New York Jets strong safety Jamal Adams practices before an NFL football game against the Cincinnati Bengals, Sunday, Dec. 1, 2019, in Cincinnati.
(AP Photo/Gary Landers)

Jamal Adams wishes his squad, the New York Jets, stayed on Long Island instead of moving the team’s facility to New Jersey.

Jamal Adams just gained a lot of fans.

“The JETS should have stayed in Long Island,” Adams tweeted Sunday. “Nice as hell out here!”

The New York Jets safety said it outright: he wishes his team would have remained on Long Island instead of moving the team’s facilities to Florham Park, NJ.

“I’m a Texas boy forgive me,” he followed up 12 minutes later. “’On Long Island!’”

Frankly, to borrow a phrase from John Mulaney, we don’t have time to unpack all that.

To be sure, if the Jets had stayed on Long Island, either at Shea Stadium or in a new building of their own, the New York sports landscape would be vastly different, and probably more entertaining.

One football team on the island, one in New Jersey… it would make the rivalry far more interesting and geographically divided. Add in the fact that Jets games on Long Island would likely be easier for fans to get to, and you’ve opened up a world of intriguing possibilities.

But is this what Adams is talking about? It seems like he’s extolling the virtues of Long Island on its own merits, rather than simply to shake things up. The tweet makes it sound like Adams was somewhere on Long Island, but his social media doesn’t offer any clue as to exactly where.

So, say Jamal Adams was somewhere nice on Long Island. There’s still the fact that A) the Jets played in Queens and whether Queens counts as part of Long Island is debatable, and B) it’s hard to think that anyone would argue that Willets Point, the neighborhood around where Shea Stadium used to stand, is “nice as hell,” unless they were speaking overly literally.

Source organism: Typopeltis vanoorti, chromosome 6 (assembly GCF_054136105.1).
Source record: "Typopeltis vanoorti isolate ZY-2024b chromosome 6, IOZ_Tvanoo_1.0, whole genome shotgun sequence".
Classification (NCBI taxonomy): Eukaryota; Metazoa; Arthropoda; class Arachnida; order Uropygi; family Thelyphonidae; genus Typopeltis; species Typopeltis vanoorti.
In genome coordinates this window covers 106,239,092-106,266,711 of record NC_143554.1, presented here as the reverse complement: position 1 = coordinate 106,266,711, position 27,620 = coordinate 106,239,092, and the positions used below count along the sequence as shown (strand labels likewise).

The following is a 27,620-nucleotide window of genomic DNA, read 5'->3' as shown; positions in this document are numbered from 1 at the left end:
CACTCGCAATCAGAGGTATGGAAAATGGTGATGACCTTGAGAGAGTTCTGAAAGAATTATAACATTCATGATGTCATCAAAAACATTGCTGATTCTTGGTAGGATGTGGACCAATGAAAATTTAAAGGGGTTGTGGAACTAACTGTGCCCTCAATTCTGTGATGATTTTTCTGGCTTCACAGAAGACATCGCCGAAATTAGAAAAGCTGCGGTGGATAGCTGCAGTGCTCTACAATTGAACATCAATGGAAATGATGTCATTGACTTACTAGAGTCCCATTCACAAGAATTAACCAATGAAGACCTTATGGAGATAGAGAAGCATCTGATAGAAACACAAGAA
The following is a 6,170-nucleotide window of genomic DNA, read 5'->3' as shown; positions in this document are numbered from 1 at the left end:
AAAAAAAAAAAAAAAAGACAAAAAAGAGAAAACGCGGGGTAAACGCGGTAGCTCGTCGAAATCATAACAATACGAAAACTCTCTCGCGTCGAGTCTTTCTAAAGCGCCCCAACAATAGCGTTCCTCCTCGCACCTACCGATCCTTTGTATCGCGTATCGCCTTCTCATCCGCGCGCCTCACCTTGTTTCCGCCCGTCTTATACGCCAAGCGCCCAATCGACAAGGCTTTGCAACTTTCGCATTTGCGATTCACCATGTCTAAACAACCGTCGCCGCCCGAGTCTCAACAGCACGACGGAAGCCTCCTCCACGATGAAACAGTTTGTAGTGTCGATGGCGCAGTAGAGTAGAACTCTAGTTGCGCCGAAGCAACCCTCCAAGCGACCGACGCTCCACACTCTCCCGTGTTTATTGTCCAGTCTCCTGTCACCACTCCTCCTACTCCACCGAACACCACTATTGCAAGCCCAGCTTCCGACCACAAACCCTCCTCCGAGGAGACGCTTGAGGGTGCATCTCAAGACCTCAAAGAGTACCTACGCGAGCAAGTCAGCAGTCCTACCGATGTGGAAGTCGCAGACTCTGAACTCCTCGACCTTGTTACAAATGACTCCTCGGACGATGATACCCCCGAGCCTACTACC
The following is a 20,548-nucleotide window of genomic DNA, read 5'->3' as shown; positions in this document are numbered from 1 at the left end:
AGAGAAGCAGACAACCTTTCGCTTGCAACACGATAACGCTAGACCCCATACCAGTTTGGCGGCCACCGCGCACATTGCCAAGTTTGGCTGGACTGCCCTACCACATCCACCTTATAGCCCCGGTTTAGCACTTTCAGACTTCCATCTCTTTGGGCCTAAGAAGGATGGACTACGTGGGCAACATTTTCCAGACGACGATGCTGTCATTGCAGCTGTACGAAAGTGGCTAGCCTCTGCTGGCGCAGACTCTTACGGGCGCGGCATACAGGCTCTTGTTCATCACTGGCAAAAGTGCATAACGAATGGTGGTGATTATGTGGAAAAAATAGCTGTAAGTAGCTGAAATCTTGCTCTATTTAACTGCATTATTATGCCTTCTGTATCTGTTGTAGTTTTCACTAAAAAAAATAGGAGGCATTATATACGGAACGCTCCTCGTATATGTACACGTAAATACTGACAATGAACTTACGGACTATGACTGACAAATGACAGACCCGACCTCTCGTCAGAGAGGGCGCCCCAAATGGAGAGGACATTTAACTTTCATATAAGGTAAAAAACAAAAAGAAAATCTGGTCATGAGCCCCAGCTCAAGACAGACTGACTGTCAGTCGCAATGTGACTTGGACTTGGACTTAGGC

Despite the confusing nature of Adams’ tweet, though, it’s something fans will probably love. Long Island is the Jets’ ancestral home, and fans, especially older ones, will appreciate a player who understands team history. Then again, they probably appreciate Jamal Adams already.

Maybe Jamal Adams is turning into a Long Islander, and this is the first step of many. Maybe he’ll start tweeting about “The King of Queens” and listening to Billy Joel and buying fish fresh off the Montauk trawlers. He’d be the most beloved Jet in 50 years.

Of course, then the Jets would absolutely have to lock him up long-term. Because if Jets fans woke up one day to find out that Adams had been traded, and then he tweeted out the lyrics to “Famous Last Words,” it would be one heartbreak too many.

I have followed New York sports passionately for almost my entire life, since I went to Shea Stadium in 2004 and saw Jae Seo lose 8-1 to the Pirates. At journalism school, I once missed covering a Land Use Committee meeting to write about Jacob deGrom's last start of the year.